Dog Left in Hot Car

A heat wave hit Delaware last weekend, and Sunday evening my husband and I walked our thickly coated dog after 6 p.m. hoping that the heat had subsided. It was a hot-breeze night and the sun beat on us causing us to sweat.

As we continued our short walk passed an old grey Oldsmobile Cutlass parked in the sun, a tan dog with pointed ears, possibly a Pomeranian, jumped up and barked at us.

The fact that someone left this dog in a hot car appalled me.

The car windows were open about two inches, and there was no water in sight. As we debated our next move, a couple that lived in a house across the street from the car expressed concern and offered to help.

I dialed the local police, but I heard a recording and hung up. Then I dialed 911 and received a busy signal three times, when they attempted to connect me with my local emergency number.

I wondered how someone would deal with a busy signal if they were experiencing a heart attack. In addition, I thought that maybe I shouldn’t have called 911 over an animal-in-distress issue. What do you think?

Finally a 911 representative answered and suggested I call the SPCA located 45 minutes away. It was Sunday evening, and I suspected that by the time the SPCA responded it would be too late and the dog might die.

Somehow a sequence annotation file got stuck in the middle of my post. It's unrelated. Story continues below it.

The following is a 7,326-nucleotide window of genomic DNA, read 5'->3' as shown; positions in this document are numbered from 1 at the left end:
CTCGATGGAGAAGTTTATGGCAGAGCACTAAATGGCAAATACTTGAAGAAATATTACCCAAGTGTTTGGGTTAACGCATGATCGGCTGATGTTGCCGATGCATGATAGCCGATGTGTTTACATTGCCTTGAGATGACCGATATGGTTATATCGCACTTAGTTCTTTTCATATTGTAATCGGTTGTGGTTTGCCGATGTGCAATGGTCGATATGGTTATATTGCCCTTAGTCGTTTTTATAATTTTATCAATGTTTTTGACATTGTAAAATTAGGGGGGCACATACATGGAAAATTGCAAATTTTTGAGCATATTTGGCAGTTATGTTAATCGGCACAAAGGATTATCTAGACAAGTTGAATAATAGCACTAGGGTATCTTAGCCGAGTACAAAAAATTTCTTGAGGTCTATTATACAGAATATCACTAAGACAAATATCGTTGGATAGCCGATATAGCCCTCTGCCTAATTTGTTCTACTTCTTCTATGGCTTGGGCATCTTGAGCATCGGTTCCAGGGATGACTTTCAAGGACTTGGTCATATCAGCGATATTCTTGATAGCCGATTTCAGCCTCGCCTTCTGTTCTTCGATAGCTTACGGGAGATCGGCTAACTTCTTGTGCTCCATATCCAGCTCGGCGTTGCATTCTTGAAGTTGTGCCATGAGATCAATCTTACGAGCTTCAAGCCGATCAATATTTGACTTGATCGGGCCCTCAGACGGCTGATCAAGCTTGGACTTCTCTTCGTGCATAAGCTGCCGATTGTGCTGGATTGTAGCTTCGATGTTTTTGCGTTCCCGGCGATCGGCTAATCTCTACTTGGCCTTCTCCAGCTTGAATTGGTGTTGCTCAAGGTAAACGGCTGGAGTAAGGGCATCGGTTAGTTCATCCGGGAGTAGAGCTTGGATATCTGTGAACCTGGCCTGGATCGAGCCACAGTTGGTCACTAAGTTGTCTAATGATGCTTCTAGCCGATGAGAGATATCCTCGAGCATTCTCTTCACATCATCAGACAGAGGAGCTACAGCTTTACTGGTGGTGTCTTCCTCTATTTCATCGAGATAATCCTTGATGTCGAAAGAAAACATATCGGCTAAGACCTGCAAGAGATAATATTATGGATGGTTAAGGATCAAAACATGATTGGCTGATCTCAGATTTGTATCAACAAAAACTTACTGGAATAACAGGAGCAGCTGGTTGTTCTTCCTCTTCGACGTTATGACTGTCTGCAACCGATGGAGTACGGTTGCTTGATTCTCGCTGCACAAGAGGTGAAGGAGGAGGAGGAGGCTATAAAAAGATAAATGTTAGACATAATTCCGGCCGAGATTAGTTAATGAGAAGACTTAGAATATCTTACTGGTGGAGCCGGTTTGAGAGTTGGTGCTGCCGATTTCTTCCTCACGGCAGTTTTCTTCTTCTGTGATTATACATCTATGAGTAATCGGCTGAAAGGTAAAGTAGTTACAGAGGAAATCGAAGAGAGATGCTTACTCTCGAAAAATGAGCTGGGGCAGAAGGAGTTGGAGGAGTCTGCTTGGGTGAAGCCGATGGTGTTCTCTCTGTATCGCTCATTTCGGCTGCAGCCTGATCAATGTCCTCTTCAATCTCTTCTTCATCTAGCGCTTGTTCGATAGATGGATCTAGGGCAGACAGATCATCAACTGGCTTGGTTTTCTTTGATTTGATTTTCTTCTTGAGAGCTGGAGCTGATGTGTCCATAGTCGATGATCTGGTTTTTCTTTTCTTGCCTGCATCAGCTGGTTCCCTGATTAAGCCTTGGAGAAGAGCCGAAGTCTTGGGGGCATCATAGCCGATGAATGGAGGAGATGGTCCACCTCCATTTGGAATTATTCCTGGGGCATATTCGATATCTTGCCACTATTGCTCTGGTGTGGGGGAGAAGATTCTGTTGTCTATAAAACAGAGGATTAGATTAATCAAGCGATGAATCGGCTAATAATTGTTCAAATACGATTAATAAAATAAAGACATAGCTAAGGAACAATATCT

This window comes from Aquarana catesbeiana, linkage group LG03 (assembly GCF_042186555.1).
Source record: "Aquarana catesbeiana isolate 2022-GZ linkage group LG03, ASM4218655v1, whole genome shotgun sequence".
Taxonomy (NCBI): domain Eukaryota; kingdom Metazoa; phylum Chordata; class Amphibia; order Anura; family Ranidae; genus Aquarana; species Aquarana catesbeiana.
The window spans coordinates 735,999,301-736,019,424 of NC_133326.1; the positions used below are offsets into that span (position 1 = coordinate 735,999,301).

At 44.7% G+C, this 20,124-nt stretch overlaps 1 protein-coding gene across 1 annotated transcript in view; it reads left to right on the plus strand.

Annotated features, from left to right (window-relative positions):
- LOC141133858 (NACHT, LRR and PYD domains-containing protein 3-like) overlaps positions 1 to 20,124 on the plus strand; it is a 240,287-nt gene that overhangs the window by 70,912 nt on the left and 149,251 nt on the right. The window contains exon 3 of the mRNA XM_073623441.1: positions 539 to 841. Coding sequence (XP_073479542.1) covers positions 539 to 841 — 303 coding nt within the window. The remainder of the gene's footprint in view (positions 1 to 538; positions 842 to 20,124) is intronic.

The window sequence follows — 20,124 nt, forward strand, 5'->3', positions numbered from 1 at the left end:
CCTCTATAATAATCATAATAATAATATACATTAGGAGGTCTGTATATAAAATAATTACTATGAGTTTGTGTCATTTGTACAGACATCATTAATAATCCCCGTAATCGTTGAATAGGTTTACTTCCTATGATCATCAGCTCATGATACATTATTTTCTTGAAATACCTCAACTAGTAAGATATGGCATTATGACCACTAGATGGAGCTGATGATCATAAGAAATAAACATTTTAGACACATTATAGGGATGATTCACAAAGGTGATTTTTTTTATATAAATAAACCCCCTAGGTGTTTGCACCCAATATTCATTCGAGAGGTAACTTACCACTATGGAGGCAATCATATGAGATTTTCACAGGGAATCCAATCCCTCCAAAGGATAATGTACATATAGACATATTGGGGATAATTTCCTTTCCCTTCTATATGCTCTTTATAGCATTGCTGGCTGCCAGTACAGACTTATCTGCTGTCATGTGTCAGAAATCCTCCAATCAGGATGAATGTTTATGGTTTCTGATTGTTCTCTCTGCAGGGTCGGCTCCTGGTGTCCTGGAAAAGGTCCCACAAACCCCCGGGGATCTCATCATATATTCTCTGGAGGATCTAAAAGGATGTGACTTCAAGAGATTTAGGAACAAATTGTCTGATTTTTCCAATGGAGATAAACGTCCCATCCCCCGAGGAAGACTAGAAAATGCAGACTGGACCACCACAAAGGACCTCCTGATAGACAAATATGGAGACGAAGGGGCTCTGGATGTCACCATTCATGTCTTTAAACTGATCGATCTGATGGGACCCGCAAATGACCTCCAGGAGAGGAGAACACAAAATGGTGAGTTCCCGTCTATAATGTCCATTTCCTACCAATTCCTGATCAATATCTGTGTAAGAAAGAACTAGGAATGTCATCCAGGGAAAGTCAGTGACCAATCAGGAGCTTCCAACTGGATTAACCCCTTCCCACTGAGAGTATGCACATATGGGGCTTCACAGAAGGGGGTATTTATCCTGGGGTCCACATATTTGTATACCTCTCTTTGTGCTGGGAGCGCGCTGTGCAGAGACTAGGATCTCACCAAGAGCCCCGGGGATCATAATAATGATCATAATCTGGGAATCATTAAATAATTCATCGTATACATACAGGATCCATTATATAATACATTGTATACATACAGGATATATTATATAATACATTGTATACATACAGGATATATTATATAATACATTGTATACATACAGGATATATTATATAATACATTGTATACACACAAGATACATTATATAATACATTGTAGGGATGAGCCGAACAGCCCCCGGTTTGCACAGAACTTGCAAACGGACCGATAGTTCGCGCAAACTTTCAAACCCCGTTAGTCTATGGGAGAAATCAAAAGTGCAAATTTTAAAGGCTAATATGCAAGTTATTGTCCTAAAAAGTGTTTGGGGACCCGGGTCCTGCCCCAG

I asked the 911 representative to please call the local police and ask them to come to our location. I wasn’t sure that the representative would call the police, and I asked my husband to try to find the car’s owner.

My husband walked to the most likely location and found the dog’s owner enjoying a family outing. I suspect the man didn’t realize how hot it was in the car and he immediately gave the dog water. We didn’t stay, but I hoped that the owner let the dog out of the car and opened the windows.

Sources say that even when it is warm, a car can get dangerously hot. If you are considering taking a pet on a ride on a hot day and leaving him in the car, please err on the side of caution and leave your dog home.

Recently in the news, children and pets have died from adults leaving them in hot cars. Here are a few tips to prevent this tragedy with children:

1. Don’t leave your child alone in a car even for a minute

2. Give yourself visual reminders like put your cellphone or briefcase in the backseat with the child

3. Leave a child’s toy on the seat next to you

4. Make a point of checking the front and back of the car before locking it

5. If you see a child in a car alone dial 911

Following are a few tips to prevent animal heat stroke.

If you must take your dog on a hot day:

1. Use the drive up window when ordering food etc.

2. Take your pet into a pet friendly store

3. If you are a bystander and see a pet in a hot car, get involved

Be safe, and I hope that you enjoy your summer.


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